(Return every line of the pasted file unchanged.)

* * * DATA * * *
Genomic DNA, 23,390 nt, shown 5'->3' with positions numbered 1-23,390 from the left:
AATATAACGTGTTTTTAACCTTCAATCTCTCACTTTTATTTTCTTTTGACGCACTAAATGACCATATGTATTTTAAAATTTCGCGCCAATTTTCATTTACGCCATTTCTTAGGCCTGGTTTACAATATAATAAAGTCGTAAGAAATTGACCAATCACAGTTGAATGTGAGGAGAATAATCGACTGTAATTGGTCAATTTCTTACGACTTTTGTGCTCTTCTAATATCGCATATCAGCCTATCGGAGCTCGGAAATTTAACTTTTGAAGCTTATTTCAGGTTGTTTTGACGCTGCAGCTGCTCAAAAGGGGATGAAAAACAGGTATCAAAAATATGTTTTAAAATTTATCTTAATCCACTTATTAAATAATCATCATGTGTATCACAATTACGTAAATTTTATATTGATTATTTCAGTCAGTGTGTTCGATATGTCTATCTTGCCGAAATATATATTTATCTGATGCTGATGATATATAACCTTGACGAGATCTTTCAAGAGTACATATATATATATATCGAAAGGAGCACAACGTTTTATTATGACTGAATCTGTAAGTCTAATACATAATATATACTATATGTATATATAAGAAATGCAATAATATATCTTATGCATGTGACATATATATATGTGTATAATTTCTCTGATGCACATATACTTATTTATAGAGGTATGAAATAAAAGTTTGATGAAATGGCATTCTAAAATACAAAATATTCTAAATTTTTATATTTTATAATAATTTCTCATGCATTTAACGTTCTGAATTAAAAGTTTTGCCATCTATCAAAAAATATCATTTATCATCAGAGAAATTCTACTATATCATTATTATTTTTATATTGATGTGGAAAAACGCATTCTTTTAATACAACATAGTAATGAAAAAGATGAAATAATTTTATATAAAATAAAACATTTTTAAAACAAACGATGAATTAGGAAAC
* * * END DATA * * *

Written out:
Genomic DNA, 23,390 nt, shown 5'->3' with positions numbered 1-23,390 from the left:
AATATAACGTGTTTTTAACCTTCAATCTCTCACTTTTATTTTCTTTTGACGCACTAAATGACCATATGTATTTTAAAATTTCGCGCCAATTTTCATTTACGCCATTTCTTAGGCCTGGTTTACAATATAATAAAGTCGTAAGAAATTGACCAATCACAGTTGAATGTGAGGAGAATAATCGACTGTAATTGGTCAATTTCTTACGACTTTTGTGCTCTTCTAATATCGCATATCAGCCTATCGGAGCTCGGAAATTTAACTTTTGAAGCTTATTTCAGGTTGTTTTGACGCTGCAGCTGCTCAAAAGGGGATGAAAAACAGGTATCAAAAATATGTTTTAAAATTTATCTTAATCCACTTATTAAATAATCATCATGTGTATCACAATTACGTAAATTTTATATTGATTATTTCAGTCAGTGTGTTCGATATGTCTATCTTGCCGAAATATATATTTATCTGATGCTGATGATATATAACCTTGACGAGATCTTTCAAGAGTACATATATATATATATCGAAAGGAGCACAACGTTTTATTATGACTGAATCTGTAAGTCTAATACATAATATATACTATATGTATATATAAGAAATGCAATAATATATCTTATGCATGTGACATATATATATGTGTATAATTTCTCTGATGCACATATACTTATTTATAGAGGTATGAAATAAAAGTTTGATGAAATGGCATTCTAAAATACAAAATATTCTAAATTTTTATATTTTATAATAATTTCTCATGCATTTAACGTTCTGAATTAAAAGTTTTGCCATCTATCAAAAAATATCATTTATCATCAGAGAAATTCTACTATATCATTATTATTTTTATATTGATGTGGAAAAACGCATTCTTTTAATACAACATAGTAATGAAAAAGATGAAATAATTTTATATAAAATAAAACATTTTTAAAACAAACGATGAATTAGGAAAC